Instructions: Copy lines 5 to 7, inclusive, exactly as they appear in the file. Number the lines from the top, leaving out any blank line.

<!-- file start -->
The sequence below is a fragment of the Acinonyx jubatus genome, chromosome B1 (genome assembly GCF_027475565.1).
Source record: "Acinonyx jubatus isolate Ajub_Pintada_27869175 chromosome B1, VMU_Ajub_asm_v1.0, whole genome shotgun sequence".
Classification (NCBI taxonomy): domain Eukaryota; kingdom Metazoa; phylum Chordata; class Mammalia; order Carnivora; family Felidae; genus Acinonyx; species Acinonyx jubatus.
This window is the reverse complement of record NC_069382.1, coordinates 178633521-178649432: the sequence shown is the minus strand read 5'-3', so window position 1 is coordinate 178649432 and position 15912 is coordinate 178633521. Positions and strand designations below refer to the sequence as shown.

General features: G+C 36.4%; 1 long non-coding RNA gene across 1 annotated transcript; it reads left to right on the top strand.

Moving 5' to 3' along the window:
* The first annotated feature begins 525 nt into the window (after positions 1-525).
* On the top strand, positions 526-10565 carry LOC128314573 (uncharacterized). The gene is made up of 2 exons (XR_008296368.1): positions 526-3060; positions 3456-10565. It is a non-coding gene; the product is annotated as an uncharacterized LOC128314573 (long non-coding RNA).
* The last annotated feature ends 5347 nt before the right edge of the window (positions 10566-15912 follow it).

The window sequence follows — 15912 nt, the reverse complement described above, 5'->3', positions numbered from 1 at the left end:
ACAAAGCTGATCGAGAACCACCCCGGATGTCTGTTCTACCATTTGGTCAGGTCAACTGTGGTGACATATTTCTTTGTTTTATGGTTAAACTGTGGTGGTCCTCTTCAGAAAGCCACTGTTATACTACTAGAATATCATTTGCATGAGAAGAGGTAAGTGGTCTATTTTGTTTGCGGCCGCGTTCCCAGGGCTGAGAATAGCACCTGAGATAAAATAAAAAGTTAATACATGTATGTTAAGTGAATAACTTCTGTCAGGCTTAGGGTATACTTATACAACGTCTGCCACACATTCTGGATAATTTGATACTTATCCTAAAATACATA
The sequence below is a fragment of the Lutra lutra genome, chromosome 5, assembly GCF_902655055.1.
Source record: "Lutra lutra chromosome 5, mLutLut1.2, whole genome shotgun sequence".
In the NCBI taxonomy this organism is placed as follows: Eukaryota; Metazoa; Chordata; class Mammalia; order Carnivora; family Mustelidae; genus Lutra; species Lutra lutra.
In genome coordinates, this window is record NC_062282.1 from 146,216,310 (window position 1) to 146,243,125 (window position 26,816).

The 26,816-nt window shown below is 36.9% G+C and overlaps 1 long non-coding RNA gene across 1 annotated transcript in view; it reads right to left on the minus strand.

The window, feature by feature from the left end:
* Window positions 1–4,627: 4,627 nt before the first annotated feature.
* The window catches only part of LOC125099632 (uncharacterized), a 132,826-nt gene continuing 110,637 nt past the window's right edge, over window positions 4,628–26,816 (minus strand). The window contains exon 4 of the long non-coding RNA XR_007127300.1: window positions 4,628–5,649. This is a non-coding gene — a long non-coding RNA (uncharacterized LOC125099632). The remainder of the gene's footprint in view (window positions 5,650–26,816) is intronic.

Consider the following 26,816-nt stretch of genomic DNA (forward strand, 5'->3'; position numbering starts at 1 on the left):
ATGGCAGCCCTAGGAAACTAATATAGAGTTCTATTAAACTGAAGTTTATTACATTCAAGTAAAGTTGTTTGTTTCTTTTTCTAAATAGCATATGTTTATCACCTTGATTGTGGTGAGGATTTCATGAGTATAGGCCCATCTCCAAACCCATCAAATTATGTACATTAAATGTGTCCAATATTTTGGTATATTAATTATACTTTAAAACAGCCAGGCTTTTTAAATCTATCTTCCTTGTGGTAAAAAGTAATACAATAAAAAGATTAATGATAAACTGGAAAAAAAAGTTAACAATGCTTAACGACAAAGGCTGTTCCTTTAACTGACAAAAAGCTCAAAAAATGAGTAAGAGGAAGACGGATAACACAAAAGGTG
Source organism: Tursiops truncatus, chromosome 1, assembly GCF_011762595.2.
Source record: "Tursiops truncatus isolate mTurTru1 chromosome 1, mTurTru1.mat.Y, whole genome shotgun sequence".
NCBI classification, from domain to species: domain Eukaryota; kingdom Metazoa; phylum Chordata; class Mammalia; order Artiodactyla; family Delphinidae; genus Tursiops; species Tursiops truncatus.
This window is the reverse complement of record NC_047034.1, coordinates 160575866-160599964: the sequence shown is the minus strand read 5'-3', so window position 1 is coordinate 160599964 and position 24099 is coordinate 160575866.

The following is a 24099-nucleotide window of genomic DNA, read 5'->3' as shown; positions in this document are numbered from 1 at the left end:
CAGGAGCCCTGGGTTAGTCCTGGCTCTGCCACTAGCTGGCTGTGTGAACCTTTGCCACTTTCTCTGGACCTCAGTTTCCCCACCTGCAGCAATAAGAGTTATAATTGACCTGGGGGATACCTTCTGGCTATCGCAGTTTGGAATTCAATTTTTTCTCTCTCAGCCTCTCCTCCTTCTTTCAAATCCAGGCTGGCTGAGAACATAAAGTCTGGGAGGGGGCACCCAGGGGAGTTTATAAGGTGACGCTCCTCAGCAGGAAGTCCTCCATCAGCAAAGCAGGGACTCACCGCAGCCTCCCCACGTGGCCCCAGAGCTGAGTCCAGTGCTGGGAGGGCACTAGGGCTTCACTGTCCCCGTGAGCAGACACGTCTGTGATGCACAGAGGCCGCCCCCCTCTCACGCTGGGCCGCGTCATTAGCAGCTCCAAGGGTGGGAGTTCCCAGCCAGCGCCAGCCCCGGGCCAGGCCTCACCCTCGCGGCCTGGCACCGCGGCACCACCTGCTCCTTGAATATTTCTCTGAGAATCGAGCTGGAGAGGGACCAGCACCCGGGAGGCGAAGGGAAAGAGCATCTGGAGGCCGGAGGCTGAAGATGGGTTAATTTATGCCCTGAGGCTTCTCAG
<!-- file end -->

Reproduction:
General features: G+C 36.4%; 1 long non-coding RNA gene across 1 annotated transcript; it reads left to right on the top strand.

Moving 5' to 3' along the window:
* The first annotated feature begins 525 nt into the window (after positions 1-525).